In some cases, there are intended consequences: Companies like Amazon like to use algorithms to increase consumer spending (Quartz, “Amazon’s algorithms are misleading customers and causing them to spend way more than they should”). Facebook once ran a week-long experiment that influenced the emotions of over 600,000 users (Forbes, “Facebook Manipulated 689,003 Users' Emotions For Science”). As a profit driven decision, the ethics can seem trivial. As a social experiment, the ethics are controversial. But imagine, for a moment, that instead of focusing on consumer purchasing behavior or consumer emotional behavior, we were to combine the two and perhaps influence a political contribution by making somebody happier with one candidate over another. This is where our technology is currently going. That humans are influenced by their environment is not a problem. That we are unaware of or willingly being influenced by institutions not looking out for our best interests is a huge problem, possibly even bigger than our loss of personal privacy as a society.

Possible Frameworks for Addressing these Concerns

The first framework that comes to my mind is to identify individual rights that must not be violated, and then to create laws protecting those rights with respect to technology. The courts have done this in some areas, such as the Student Protection Privacy Act. The search warrant granted to Detective Lindman shows we have not created very many protections; perhaps we can create some statutory limitations on police power. Facebook has demonstrated that individual consent can allow them to run large-scale experiments that in the analog world would require hundreds of thousands of individual consent forms. Perhaps we could consider forcing a more tangible form of consent for companies to give users.

A second possibility is to identify certain values within society, and to create legal precedents that allow for those values to be protected. The relatively recent arrival of computing and communication technology means that there is still room for discussion about such things as when it is appropriate to have government surveillance. The Playpen cases show that even with the same facts, courts are deciding differently. For example, United States v. Michaud was dropped because the government did not wish to disclose their method of finding users’ real IP addresses and filed for a motion to dismiss. However, in United States v. Tippens, another Playpen case, with the same judge, the case is moving forward.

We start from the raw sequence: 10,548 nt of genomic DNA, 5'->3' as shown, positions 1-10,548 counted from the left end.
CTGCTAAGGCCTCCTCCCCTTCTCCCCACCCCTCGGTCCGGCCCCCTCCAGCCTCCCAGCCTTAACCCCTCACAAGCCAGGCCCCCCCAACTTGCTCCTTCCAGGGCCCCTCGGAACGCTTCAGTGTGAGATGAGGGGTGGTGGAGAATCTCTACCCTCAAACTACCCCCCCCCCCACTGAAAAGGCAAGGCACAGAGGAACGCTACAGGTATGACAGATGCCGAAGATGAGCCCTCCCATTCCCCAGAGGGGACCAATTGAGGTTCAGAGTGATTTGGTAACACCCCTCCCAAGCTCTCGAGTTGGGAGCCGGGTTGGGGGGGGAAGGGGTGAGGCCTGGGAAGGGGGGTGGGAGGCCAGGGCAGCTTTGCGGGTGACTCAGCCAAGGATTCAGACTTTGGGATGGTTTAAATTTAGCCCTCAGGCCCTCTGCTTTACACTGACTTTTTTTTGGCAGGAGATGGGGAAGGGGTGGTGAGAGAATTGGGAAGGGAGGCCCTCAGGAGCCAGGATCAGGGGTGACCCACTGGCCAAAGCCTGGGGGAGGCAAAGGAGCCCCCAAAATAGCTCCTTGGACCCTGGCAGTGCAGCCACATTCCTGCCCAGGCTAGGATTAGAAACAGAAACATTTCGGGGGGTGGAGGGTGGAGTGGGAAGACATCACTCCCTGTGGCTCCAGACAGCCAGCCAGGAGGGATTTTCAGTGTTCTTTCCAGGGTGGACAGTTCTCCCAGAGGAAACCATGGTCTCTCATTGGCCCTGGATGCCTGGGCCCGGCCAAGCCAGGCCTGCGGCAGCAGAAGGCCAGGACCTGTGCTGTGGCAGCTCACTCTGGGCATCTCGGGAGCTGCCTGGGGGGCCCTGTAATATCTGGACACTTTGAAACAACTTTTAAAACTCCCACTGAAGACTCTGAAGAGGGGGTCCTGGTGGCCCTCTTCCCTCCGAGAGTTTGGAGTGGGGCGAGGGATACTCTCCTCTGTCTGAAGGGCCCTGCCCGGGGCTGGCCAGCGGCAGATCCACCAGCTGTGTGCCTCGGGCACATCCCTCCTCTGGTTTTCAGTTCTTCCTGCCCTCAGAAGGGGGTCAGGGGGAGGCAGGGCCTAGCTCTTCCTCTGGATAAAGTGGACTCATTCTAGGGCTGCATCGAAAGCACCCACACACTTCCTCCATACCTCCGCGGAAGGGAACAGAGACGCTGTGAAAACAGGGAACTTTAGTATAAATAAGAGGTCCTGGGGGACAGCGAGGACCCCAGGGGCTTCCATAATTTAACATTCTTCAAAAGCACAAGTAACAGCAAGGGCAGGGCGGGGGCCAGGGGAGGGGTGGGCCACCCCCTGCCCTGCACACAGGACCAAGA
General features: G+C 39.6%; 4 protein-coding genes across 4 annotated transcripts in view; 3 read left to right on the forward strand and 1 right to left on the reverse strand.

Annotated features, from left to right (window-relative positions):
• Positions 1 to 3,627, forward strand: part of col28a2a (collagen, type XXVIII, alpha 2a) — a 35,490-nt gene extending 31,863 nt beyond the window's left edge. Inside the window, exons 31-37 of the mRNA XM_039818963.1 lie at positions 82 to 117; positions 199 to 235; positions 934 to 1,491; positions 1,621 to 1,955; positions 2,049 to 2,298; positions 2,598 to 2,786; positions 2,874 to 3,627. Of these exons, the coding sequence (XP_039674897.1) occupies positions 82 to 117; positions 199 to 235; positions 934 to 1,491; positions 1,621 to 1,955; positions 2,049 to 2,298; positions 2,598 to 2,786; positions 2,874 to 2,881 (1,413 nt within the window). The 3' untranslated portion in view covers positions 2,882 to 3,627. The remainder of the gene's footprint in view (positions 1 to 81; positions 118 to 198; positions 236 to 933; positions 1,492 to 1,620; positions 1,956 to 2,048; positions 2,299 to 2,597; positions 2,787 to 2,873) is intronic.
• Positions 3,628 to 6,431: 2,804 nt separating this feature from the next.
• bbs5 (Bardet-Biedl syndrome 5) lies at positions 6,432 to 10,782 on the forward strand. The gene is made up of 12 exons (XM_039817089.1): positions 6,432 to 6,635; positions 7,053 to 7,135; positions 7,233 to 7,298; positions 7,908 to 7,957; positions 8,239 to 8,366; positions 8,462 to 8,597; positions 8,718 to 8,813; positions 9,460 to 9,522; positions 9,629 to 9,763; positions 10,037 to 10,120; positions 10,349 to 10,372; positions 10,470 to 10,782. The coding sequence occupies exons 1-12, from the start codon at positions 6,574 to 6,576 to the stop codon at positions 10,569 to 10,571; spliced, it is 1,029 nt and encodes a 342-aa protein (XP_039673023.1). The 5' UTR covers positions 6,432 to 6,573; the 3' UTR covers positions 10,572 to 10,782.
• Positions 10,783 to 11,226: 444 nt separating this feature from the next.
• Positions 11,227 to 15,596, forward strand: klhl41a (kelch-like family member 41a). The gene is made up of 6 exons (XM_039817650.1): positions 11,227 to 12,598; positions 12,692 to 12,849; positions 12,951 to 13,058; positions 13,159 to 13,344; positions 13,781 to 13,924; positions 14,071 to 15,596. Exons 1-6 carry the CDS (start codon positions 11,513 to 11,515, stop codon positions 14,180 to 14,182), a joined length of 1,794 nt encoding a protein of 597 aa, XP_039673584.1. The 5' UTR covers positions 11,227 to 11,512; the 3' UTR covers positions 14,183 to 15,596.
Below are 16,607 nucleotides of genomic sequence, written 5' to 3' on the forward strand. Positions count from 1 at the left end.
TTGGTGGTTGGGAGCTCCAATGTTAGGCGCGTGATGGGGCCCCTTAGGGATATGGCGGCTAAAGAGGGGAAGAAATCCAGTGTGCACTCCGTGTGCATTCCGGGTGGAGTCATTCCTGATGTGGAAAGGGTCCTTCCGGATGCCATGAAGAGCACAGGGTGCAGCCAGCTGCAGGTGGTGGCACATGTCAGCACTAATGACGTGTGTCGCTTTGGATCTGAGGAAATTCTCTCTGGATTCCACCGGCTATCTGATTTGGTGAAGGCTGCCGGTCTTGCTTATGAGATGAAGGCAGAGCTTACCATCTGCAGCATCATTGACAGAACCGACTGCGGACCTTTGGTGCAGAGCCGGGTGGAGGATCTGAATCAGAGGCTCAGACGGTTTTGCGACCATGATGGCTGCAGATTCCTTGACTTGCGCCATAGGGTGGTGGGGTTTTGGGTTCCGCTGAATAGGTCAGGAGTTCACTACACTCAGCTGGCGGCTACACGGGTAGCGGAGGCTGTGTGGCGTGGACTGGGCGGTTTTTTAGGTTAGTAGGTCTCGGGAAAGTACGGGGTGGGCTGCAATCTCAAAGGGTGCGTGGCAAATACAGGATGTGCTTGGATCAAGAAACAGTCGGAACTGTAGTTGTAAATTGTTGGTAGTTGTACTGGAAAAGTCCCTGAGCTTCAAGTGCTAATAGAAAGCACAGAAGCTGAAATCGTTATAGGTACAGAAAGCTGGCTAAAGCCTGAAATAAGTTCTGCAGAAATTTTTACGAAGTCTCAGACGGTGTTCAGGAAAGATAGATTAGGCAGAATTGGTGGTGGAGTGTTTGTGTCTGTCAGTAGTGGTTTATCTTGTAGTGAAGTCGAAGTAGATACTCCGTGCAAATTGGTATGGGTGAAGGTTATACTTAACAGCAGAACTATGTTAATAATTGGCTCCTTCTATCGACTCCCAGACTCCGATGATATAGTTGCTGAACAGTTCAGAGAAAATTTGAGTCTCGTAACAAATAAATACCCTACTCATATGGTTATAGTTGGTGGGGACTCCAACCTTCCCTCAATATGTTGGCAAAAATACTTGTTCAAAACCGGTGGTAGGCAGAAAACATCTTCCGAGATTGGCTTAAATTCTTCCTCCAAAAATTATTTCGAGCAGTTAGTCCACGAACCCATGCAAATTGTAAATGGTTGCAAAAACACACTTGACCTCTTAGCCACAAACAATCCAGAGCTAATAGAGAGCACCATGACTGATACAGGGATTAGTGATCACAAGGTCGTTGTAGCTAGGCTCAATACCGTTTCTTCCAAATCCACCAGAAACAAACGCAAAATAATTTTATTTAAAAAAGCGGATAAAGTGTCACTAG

What is the Student Protection Privacy Act? Not providing links or other references is a flaw in itself, of course, but here I can't even tell whether the legislation, with which I am not familiar, exists.

I don't understand how the decision of one court to issue on search warrant, literally out of hundreds of thousands a year, could possibly be a significant event, unless subsequent legislation that hasn't happened raises or decides issues larger than whether there was probable cause for the warrant's issuance and whether it was sufficiently specific (which appears to both of us to be unlikely).

The most important route to the improvement of the draft, however, is to make a single clear point clearly. The current draft rambles around multiple subjects, ending with the idea that there are rights involved and legislation should protect them, which is not a sufficient organizing principle. What is the single proposition that you would like the reader to take away from your essay? State it clearly in the first paragraph, in succinct form. Use subsequent paragraphs to show how you come by this idea, in the sense of arguing out of the sources, what you expect its consequences to be, and how you meet the most evident objections. Your conclusion can then express a further idea, growing out of your central point, that the reader can take away also and work at on her own.

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r2 - 25 Jul 2017 - 14:21:01 - EbenMoglen